According to the World Health Organisation, around 37 million people were living with HIV at the end of 2013. Over two million people are newly infected every year, and it is estimated that around 22 billion US dollars is spent yearly on HIV treatment and care. An effective vaccine remains the best hope of ending the epidemic. Although researchers have been working on developing a vaccine for 30 years, recent advances are helping to speed up their quest. Scientists have isolated antibodies that are able to block HIV infection in preclinical models, and there have been new developments in using synthetic biology to design better vaccines.
Professor Robin Shattock, Coordinator of EAVI2020, from the Department of Medicine at Imperial College London, said: “Creating an effective vaccine against HIV represents one of the greatest biological challenges of a generation. This project creates an unique opportunity for us to build on the enormous scientific progress gleaned over the last few years, providing an unprecedented insight into the nature of protective antibodies and anti-viral cellular response that will be needed for an effective vaccine. We now understand much more about how humans make protective immune responses and how to structure vaccine candidates. We have a level of understanding at a molecular level that was not previously available”.
“But it is impossible for one group or institution to create an HIV vaccine on its own. This new project should enable us to move much more quickly. It brings together a multidisciplinary team of molecular biologists, immunologists, virologists, biotechnologists and clinicians, providing the breadth of expertise needed to take the latest discoveries in the lab and rapidly advance them through preclinical testing and manufacture, into early human trials.”
The research carried out by the IDIBAPS team will be headed by Dr. Joan Joseph, principal investigator of the project and member of the consortium’s steering committee, and will focus on the Pre-Clinical Development of a potential HIV-Tuberculosis preventive vaccine vectored by BCG (Bacillus Calmette-Guérin), which is the tuberculosis vaccine. The recombinant BCG based HIV vaccine is expressing the T-cell immunogen designed by HIVACAT and the HIVconsv1 and HIVconsv2 immunogens engineered by Oxford University. Moreover, as Dr. Joseph explains, "from the IDIBAPS we will also be coordinating all teaching activity and continuous education program taught to predoctoral researchers participating in the international consortium."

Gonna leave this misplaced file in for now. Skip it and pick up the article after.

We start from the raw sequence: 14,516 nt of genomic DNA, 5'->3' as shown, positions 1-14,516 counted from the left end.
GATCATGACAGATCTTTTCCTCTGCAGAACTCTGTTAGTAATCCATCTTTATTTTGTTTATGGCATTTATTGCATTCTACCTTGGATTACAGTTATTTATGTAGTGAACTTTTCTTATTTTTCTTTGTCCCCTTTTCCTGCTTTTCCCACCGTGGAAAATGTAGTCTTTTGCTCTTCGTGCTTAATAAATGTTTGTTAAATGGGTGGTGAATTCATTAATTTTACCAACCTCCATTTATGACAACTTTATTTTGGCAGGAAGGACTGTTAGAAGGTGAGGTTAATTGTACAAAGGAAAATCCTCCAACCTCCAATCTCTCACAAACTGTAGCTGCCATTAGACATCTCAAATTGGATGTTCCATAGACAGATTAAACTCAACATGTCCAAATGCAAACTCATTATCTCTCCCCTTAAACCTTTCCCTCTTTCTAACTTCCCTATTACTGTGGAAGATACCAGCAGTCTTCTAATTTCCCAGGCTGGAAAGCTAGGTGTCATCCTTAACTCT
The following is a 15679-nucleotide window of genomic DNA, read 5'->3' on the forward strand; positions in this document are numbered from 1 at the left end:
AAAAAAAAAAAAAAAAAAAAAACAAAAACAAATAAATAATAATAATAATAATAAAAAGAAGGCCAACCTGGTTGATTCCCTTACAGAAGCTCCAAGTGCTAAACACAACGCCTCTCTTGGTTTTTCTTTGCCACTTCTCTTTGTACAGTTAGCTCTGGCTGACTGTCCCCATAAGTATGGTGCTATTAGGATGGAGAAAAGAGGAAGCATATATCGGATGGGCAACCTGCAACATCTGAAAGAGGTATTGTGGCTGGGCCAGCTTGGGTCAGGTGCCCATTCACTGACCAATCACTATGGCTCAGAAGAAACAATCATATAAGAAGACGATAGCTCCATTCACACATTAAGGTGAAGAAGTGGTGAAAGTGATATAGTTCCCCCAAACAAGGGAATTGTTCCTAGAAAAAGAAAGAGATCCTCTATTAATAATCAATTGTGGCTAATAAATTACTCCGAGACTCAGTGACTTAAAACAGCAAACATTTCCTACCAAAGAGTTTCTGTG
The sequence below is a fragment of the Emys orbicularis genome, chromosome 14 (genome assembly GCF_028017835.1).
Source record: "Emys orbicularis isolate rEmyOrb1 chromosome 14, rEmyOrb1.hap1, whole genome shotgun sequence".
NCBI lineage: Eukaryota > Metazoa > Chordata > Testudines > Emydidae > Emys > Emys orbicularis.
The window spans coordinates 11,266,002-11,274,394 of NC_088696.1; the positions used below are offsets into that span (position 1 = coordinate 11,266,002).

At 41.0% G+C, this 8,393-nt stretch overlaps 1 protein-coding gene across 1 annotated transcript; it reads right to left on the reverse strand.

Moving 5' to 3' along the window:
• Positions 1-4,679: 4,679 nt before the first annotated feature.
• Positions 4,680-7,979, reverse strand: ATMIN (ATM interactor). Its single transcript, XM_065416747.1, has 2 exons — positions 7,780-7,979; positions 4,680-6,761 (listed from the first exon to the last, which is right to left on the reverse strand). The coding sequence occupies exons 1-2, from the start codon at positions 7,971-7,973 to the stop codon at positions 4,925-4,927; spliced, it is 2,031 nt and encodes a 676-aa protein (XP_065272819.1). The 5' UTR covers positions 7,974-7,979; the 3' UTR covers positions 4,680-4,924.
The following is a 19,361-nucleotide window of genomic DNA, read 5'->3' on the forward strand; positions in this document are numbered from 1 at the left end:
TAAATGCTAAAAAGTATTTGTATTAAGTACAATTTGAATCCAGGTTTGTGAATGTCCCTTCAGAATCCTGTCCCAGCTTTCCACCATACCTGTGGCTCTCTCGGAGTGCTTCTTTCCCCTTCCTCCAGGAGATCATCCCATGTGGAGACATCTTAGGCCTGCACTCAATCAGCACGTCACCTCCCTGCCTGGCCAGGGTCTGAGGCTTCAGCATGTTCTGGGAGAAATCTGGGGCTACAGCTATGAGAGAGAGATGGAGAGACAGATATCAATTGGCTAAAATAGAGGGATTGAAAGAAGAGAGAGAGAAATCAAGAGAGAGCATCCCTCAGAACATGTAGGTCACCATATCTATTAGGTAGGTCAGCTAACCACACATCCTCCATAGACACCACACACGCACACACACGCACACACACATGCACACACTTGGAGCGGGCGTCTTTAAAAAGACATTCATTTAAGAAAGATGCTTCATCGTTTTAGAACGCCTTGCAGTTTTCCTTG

At the IrsiCaixa AIDS Research Institut, Dr. Christian Brander will be involved in the coordination of the project. His team will participate in the pre-clinical and clinical trials that must test the T-cell immunogen designed by HIVACAT. The project will conduct clinical trials of a therapeutic vaccine in people with HIV infection using different vectors, including DNA, MVA and Chimpanzee Adenovirus. "We are thrilled by the opportunity to test the insert developed at IrsiCaixa together with these new vehicles, which have proven their ability to create a broad and powerful immune response in people without infection," explains Brander. The work will be developed in collaboration with other local groups of international prestige in the field of HIV, facilitating the identification of newly infected people with HIV that will be the first target to test the vaccine.
Dr. Ruxandra Draghia-Akli, Director of the Health Directorate at the Directorate General for Research and Innovation of the European Commission said "In its dual role of policy maker and research funder, the European Commission has played an essential part for over thirty years in supporting HIV vaccine research. Despite major global investments in the field and the promising progress, several scientific obstacles have to be overcome to develop novel promising HIV vaccine candidates. It is with this in mind that the European Commission is providing an almost 23 million Euro grant to the EAVI2020 consortium from which we have high hopes for success. This will allow European scientists to work together and in collaboration with researchers from outside Europe to successfully develop predictive tools and better vaccine candidates to be tested at an early stage of the process".